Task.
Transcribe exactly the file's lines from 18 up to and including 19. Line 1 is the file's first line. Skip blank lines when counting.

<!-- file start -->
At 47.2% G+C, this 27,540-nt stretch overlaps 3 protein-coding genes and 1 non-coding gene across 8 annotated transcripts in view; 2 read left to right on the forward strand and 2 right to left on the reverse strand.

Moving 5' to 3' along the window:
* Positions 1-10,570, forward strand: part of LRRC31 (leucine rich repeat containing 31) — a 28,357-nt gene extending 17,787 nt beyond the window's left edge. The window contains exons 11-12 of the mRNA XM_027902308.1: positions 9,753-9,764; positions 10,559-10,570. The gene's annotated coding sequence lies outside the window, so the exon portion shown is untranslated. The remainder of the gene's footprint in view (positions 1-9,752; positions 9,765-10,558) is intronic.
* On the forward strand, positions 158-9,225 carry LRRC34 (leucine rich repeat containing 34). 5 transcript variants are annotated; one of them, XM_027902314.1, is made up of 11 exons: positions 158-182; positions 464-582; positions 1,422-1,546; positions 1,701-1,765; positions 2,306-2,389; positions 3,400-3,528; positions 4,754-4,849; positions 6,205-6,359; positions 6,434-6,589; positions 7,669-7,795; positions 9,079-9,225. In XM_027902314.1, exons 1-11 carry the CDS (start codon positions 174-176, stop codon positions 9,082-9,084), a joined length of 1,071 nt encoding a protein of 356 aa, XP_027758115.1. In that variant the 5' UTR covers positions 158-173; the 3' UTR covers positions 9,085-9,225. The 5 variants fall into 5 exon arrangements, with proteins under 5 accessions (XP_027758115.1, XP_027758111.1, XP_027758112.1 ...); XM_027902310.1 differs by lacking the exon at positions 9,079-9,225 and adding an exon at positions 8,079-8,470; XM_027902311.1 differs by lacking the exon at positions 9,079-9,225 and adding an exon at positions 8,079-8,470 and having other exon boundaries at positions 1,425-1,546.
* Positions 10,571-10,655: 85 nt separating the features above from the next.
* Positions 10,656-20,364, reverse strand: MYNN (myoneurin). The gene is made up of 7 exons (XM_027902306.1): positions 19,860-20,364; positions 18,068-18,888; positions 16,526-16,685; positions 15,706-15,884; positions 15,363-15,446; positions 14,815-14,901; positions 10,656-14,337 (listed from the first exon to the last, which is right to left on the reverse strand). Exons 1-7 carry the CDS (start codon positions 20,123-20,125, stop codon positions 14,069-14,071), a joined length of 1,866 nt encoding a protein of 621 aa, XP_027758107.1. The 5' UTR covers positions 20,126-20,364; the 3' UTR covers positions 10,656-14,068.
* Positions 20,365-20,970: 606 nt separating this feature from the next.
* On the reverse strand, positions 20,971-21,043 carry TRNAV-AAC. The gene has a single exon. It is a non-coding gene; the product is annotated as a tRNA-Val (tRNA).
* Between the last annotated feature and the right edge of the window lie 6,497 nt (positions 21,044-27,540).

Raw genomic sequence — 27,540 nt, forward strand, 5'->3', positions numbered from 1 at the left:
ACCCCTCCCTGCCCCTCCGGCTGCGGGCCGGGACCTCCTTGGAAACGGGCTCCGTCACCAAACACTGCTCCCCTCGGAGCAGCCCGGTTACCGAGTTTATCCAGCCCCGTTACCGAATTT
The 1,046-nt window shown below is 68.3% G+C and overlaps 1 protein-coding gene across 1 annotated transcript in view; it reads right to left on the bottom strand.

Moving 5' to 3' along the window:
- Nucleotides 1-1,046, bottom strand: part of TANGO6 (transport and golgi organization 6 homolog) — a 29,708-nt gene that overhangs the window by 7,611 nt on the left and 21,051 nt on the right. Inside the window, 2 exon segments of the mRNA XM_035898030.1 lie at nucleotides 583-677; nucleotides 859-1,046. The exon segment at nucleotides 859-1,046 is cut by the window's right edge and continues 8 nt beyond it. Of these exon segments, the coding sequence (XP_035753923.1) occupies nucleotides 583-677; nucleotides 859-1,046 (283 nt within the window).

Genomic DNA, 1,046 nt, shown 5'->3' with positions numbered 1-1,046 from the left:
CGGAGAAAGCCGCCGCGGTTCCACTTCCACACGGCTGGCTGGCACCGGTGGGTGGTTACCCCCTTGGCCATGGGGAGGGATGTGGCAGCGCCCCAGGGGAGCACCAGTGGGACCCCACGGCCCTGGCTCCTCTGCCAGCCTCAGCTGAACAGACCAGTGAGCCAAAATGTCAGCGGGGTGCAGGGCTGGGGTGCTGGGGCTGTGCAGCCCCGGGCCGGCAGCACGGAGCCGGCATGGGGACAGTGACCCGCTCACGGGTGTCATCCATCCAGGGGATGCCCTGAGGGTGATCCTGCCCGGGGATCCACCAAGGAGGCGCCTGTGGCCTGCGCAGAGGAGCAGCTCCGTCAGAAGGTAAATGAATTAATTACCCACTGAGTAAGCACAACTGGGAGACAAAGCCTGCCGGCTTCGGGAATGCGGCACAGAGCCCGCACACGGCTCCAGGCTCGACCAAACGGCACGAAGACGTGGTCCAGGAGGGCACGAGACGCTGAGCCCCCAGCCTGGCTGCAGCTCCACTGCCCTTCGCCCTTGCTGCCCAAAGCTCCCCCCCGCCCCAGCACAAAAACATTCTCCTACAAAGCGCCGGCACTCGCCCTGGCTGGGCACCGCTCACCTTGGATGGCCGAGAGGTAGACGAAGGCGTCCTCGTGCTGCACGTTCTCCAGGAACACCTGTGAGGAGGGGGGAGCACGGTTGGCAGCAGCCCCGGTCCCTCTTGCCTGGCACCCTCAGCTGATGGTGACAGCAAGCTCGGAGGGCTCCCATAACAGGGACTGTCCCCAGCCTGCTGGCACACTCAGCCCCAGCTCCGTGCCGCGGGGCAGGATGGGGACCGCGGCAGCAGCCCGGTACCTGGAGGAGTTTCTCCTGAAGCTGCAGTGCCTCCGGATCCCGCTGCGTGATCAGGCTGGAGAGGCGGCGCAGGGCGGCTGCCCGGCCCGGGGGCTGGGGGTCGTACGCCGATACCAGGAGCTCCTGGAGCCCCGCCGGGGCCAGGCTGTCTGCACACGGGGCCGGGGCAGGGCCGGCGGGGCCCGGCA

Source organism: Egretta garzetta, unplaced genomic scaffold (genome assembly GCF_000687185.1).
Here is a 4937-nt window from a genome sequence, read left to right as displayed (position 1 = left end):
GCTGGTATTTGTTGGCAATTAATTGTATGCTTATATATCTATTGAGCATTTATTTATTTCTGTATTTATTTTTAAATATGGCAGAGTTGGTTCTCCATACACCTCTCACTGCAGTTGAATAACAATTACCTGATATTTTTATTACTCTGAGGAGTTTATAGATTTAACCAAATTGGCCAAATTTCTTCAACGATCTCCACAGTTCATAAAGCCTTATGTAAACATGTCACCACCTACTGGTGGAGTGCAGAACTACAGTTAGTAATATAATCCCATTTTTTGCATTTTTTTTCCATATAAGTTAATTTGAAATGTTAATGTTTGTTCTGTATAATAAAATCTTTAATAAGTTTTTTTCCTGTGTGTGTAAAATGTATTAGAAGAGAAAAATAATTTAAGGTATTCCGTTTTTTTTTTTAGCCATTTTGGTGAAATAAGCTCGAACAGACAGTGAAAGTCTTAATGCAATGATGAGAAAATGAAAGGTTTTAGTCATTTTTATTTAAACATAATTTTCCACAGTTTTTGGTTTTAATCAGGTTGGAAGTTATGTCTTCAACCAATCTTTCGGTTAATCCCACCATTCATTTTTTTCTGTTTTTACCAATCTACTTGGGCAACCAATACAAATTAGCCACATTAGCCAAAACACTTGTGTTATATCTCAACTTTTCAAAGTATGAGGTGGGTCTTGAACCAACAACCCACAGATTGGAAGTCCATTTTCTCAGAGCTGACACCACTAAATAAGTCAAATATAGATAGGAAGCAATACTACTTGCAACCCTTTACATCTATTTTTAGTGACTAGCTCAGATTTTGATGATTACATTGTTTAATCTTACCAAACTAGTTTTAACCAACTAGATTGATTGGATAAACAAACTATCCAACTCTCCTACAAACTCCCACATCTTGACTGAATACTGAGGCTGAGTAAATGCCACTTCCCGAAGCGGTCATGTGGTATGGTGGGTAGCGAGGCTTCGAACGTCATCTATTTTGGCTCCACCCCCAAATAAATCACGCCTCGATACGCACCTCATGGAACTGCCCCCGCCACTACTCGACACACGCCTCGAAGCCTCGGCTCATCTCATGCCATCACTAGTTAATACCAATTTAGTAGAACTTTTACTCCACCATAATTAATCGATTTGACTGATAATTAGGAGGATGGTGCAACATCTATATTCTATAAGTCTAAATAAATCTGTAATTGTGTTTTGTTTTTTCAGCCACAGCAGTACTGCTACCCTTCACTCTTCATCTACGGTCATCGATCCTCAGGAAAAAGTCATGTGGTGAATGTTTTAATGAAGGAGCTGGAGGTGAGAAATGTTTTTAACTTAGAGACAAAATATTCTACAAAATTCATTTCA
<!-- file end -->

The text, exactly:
Here is a 4937-nt window from a genome sequence, read left to right as displayed (position 1 = left end):
GCTGGTATTTGTTGGCAATTAATTGTATGCTTATATATCTATTGAGCATTTATTTATTTCTGTATTTATTTTTAAATATGGCAGAGTTGGTTCTCCATACACCTCTCACTGCAGTTGAATAACAATTACCTGATATTTTTATTACTCTGAGGAGTTTATAGATTTAACCAAATTGGCCAAATTTCTTCAACGATCTCCACAGTTCATAAAGCCTTATGTAAACATGTCACCACCTACTGGTGGAGTGCAGAACTACAGTTAGTAATATAATCCCATTTTTTGCATTTTTTTTCCATATAAGTTAATTTGAAATGTTAATGTTTGTTCTGTATAATAAAATCTTTAATAAGTTTTTTTCCTGTGTGTGTAAAATGTATTAGAAGAGAAAAATAATTTAAGGTATTCCGTTTTTTTTTTTAGCCATTTTGGTGAAATAAGCTCGAACAGACAGTGAAAGTCTTAATGCAATGATGAGAAAATGAAAGGTTTTAGTCATTTTTATTTAAACATAATTTTCCACAGTTTTTGGTTTTAATCAGGTTGGAAGTTATGTCTTCAACCAATCTTTCGGTTAATCCCACCATTCATTTTTTTCTGTTTTTACCAATCTACTTGGGCAACCAATACAAATTAGCCACATTAGCCAAAACACTTGTGTTATATCTCAACTTTTCAAAGTATGAGGTGGGTCTTGAACCAACAACCCACAGATTGGAAGTCCATTTTCTCAGAGCTGACACCACTAAATAAGTCAAATATAGATAGGAAGCAATACTACTTGCAACCCTTTACATCTATTTTTAGTGACTAGCTCAGATTTTGATGATTACATTGTTTAATCTTACCAAACTAGTTTTAACCAACTAGATTGATTGGATAAACAAACTATCCAACTCTCCTACAAACTCCCACATCTTGACTGAATACTGAGGCTGAGTAAATGCCACTTCCCGAAGCGGTCATGTGGTATGGTGGGTAGCGAGGCTTCGAACGTCATCTATTTTGGCTCCACCCCCAAATAAATCACGCCTCGATACGCACCTCATGGAACTGCCCCCGCCACTACTCGACACACGCCTCGAAGCCTCGGCTCATCTCATGCCATCACTAGTTAATACCAATTTAGTAGAACTTTTACTCCACCATAATTAATCGATTTGACTGATAATTAGGAGGATGGTGCAACATCTATATTCTATAAGTCTAAATAAATCTGTAATTGTGTTTTGTTTTTTCAGCCACAGCAGTACTGCTACCCTTCACTCTTCATCTACGGTCATCGATCCTCAGGAAAAAGTCATGTGGTGAATGTTTTAATGAAGGAGCTGGAGGTGAGAAATGTTTTTAACTTAGAGACAAAATATTCTACAAAATTCATTTCA